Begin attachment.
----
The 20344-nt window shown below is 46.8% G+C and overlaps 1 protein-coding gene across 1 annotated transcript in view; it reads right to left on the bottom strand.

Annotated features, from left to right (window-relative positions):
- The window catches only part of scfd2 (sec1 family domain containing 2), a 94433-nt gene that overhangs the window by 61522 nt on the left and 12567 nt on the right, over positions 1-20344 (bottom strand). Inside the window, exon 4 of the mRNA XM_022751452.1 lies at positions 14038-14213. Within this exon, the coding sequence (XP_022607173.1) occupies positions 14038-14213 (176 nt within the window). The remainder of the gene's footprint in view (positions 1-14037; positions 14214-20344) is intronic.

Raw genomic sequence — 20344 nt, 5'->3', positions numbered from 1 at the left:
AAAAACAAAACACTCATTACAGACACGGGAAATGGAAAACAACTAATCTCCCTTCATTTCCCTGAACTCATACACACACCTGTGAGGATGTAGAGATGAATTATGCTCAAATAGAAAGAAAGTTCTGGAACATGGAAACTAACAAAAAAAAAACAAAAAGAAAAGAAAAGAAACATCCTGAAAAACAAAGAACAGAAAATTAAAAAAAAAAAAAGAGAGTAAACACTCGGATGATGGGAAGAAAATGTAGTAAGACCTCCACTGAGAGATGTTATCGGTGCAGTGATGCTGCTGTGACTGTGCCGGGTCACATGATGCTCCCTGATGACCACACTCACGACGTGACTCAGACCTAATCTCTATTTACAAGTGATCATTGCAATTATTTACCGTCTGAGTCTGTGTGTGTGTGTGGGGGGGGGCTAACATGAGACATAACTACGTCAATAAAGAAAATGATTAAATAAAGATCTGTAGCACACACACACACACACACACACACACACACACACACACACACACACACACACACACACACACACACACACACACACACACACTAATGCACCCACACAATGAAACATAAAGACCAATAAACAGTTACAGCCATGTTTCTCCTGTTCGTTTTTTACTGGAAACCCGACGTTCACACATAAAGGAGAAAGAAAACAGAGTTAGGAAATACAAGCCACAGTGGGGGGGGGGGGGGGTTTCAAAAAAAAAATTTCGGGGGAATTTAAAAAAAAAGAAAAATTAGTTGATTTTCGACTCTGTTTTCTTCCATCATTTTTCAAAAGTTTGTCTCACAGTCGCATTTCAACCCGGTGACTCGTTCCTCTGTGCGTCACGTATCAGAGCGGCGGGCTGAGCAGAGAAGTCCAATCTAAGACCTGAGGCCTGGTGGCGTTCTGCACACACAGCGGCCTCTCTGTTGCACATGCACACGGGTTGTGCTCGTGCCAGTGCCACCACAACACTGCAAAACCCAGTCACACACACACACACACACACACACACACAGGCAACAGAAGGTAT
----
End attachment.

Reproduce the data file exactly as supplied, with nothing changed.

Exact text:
The 20344-nt window shown below is 46.8% G+C and overlaps 1 protein-coding gene across 1 annotated transcript in view; it reads right to left on the bottom strand.

Annotated features, from left to right (window-relative positions):
- The window catches only part of scfd2 (sec1 family domain containing 2), a 94433-nt gene that overhangs the window by 61522 nt on the left and 12567 nt on the right, over positions 1-20344 (bottom strand). Inside the window, exon 4 of the mRNA XM_022751452.1 lies at positions 14038-14213. Within this exon, the coding sequence (XP_022607173.1) occupies positions 14038-14213 (176 nt within the window). The remainder of the gene's footprint in view (positions 1-14037; positions 14214-20344) is intronic.

Raw genomic sequence — 20344 nt, 5'->3', positions numbered from 1 at the left:
AAAAACAAAACACTCATTACAGACACGGGAAATGGAAAACAACTAATCTCCCTTCATTTCCCTGAACTCATACACACACCTGTGAGGATGTAGAGATGAATTATGCTCAAATAGAAAGAAAGTTCTGGAACATGGAAACTAACAAAAAAAAAACAAAAAGAAAAGAAAAGAAACATCCTGAAAAACAAAGAACAGAAAATTAAAAAAAAAAAAAGAGAGTAAACACTCGGATGATGGGAAGAAAATGTAGTAAGACCTCCACTGAGAGATGTTATCGGTGCAGTGATGCTGCTGTGACTGTGCCGGGTCACATGATGCTCCCTGATGACCACACTCACGACGTGACTCAGACCTAATCTCTATTTACAAGTGATCATTGCAATTATTTACCGTCTGAGTCTGTGTGTGTGTGTGGGGGGGGGCTAACATGAGACATAACTACGTCAATAAAGAAAATGATTAAATAAAGATCTGTAGCACACACACACACACACACACACACACACACACACACACACACACACACACACACACACACACACACACACACACACACACACTAATGCACCCACACAATGAAACATAAAGACCAATAAACAGTTACAGCCATGTTTCTCCTGTTCGTTTTTTACTGGAAACCCGACGTTCACACATAAAGGAGAAAGAAAACAGAGTTAGGAAATACAAGCCACAGTGGGGGGGGGGGGGGGTTTCAAAAAAAAAATTTCGGGGGAATTTAAAAAAAAAGAAAAATTAGTTGATTTTCGACTCTGTTTTCTTCCATCATTTTTCAAAAGTTTGTCTCACAGTCGCATTTCAACCCGGTGACTCGTTCCTCTGTGCGTCACGTATCAGAGCGGCGGGCTGAGCAGAGAAGTCCAATCTAAGACCTGAGGCCTGGTGGCGTTCTGCACACACAGCGGCCTCTCTGTTGCACATGCACACGGGTTGTGCTCGTGCCAGTGCCACCACAACACTGCAAAACCCAGTCACACACACACACACACACACACACACACAGGCAACAGAAGGTAT